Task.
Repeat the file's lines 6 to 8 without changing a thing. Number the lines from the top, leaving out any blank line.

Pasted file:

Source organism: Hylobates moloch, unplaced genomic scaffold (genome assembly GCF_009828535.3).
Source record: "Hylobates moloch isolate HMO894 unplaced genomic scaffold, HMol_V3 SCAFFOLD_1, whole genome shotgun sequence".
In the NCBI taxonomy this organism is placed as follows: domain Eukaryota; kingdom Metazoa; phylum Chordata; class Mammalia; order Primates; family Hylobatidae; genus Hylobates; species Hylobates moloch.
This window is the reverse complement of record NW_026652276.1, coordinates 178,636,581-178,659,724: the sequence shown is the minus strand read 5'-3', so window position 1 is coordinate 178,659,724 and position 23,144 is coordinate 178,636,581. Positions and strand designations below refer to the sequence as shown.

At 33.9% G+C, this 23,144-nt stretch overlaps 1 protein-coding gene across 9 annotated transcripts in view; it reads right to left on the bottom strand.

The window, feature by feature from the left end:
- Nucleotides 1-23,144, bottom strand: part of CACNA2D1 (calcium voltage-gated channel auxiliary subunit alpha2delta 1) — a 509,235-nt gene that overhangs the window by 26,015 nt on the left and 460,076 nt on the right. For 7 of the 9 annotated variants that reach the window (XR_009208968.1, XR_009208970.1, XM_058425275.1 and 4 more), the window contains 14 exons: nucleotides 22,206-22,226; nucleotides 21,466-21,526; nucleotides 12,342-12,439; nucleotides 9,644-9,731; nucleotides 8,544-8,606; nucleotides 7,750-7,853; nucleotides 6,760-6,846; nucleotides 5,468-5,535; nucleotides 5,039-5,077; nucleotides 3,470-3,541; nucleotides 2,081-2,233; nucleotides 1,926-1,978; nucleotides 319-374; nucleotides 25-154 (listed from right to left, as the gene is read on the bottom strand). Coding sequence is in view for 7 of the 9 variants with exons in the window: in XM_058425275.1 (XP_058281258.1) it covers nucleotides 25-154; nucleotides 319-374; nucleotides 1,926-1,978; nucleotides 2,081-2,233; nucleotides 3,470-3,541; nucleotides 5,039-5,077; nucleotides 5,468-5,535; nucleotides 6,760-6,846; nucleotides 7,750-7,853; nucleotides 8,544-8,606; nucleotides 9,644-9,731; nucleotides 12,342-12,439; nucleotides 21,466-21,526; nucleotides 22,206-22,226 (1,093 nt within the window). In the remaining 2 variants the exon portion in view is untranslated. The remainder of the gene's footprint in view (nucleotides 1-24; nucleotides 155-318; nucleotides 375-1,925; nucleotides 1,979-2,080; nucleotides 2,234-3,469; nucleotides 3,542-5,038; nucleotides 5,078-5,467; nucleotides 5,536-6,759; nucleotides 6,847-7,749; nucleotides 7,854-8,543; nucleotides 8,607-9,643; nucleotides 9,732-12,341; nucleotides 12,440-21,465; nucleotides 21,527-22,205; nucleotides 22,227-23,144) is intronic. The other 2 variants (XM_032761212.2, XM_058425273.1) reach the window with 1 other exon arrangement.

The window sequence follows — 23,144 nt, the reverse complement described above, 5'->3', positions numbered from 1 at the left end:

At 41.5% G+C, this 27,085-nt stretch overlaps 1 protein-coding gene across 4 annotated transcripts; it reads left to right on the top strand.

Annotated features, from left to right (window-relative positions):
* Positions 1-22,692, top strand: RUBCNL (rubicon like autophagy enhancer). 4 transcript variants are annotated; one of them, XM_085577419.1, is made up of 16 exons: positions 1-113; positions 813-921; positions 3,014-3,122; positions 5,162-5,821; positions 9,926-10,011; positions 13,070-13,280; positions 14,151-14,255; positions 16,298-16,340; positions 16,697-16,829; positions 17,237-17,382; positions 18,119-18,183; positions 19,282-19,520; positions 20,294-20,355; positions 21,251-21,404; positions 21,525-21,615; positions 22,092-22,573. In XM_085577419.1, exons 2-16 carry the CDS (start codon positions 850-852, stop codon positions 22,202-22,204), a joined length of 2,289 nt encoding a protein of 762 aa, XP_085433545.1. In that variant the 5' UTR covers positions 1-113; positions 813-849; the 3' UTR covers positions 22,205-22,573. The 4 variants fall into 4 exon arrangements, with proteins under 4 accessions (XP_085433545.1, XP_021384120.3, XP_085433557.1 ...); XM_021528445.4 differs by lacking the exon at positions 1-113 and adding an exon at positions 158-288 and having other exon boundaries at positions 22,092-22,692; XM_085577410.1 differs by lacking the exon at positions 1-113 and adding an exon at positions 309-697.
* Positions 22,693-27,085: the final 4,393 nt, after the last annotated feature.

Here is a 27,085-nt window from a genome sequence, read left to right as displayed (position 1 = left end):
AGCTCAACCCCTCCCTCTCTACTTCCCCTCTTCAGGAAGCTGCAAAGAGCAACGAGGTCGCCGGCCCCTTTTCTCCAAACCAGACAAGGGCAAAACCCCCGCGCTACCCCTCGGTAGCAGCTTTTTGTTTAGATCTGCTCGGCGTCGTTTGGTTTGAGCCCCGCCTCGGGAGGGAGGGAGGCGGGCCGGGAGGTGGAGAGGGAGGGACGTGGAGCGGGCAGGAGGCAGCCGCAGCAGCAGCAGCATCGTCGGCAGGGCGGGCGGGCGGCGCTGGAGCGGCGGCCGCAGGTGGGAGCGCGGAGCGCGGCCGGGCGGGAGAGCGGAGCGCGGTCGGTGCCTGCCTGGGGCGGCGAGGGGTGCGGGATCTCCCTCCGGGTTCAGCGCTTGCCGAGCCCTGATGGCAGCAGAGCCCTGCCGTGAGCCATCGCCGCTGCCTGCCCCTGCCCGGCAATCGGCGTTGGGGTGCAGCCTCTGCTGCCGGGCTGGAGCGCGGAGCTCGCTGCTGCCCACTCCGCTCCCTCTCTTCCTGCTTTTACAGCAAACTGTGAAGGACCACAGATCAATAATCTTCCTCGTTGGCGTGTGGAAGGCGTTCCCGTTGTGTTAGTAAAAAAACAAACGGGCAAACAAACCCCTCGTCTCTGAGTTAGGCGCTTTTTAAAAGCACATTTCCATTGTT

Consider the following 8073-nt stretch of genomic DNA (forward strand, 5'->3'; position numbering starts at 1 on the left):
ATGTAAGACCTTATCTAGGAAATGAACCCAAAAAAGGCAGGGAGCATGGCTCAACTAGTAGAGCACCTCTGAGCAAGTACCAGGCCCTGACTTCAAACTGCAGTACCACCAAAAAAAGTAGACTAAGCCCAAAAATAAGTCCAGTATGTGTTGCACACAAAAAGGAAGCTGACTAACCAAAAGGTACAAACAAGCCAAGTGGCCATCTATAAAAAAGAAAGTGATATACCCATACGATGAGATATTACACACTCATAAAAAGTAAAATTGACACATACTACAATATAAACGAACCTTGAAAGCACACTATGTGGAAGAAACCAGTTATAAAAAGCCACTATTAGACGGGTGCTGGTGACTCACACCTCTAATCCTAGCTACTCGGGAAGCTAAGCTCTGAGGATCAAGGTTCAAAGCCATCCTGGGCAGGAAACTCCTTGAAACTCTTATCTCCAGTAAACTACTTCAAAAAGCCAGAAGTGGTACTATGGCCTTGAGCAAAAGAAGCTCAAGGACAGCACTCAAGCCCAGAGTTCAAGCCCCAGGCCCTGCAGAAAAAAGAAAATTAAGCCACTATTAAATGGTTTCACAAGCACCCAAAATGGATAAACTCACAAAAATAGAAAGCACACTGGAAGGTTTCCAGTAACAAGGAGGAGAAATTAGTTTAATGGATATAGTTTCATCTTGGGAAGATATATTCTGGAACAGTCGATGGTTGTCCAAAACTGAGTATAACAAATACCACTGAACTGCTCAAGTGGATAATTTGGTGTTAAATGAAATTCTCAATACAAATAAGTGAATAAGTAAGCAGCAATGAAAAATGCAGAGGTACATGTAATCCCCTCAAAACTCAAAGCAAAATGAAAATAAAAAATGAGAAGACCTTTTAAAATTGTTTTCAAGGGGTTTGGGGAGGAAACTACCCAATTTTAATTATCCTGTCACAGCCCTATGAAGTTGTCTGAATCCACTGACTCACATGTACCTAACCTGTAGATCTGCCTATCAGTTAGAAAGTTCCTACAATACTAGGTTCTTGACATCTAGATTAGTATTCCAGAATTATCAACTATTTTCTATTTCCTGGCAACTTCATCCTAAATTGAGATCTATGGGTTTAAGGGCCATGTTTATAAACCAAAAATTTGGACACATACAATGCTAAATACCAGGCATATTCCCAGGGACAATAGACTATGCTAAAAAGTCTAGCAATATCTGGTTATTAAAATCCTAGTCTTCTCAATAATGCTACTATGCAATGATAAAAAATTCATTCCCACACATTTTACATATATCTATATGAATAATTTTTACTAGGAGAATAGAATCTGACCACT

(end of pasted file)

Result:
The window, feature by feature from the left end:
- Nucleotides 1-23,144, bottom strand: part of CACNA2D1 (calcium voltage-gated channel auxiliary subunit alpha2delta 1) — a 509,235-nt gene that overhangs the window by 26,015 nt on the left and 460,076 nt on the right. For 7 of the 9 annotated variants that reach the window (XR_009208968.1, XR_009208970.1, XM_058425275.1 and 4 more), the window contains 14 exons: nucleotides 22,206-22,226; nucleotides 21,466-21,526; nucleotides 12,342-12,439; nucleotides 9,644-9,731; nucleotides 8,544-8,606; nucleotides 7,750-7,853; nucleotides 6,760-6,846; nucleotides 5,468-5,535; nucleotides 5,039-5,077; nucleotides 3,470-3,541; nucleotides 2,081-2,233; nucleotides 1,926-1,978; nucleotides 319-374; nucleotides 25-154 (listed from right to left, as the gene is read on the bottom strand). Coding sequence is in view for 7 of the 9 variants with exons in the window: in XM_058425275.1 (XP_058281258.1) it covers nucleotides 25-154; nucleotides 319-374; nucleotides 1,926-1,978; nucleotides 2,081-2,233; nucleotides 3,470-3,541; nucleotides 5,039-5,077; nucleotides 5,468-5,535; nucleotides 6,760-6,846; nucleotides 7,750-7,853; nucleotides 8,544-8,606; nucleotides 9,644-9,731; nucleotides 12,342-12,439; nucleotides 21,466-21,526; nucleotides 22,206-22,226 (1,093 nt within the window). In the remaining 2 variants the exon portion in view is untranslated. The remainder of the gene's footprint in view (nucleotides 1-24; nucleotides 155-318; nucleotides 375-1,925; nucleotides 1,979-2,080; nucleotides 2,234-3,469; nucleotides 3,542-5,038; nucleotides 5,078-5,467; nucleotides 5,536-6,759; nucleotides 6,847-7,749; nucleotides 7,854-8,543; nucleotides 8,607-9,643; nucleotides 9,732-12,341; nucleotides 12,440-21,465; nucleotides 21,527-22,205; nucleotides 22,227-23,144) is intronic. The other 2 variants (XM_032761212.2, XM_058425273.1) reach the window with 1 other exon arrangement.

The window sequence follows — 23,144 nt, the reverse complement described above, 5'->3', positions numbered from 1 at the left end: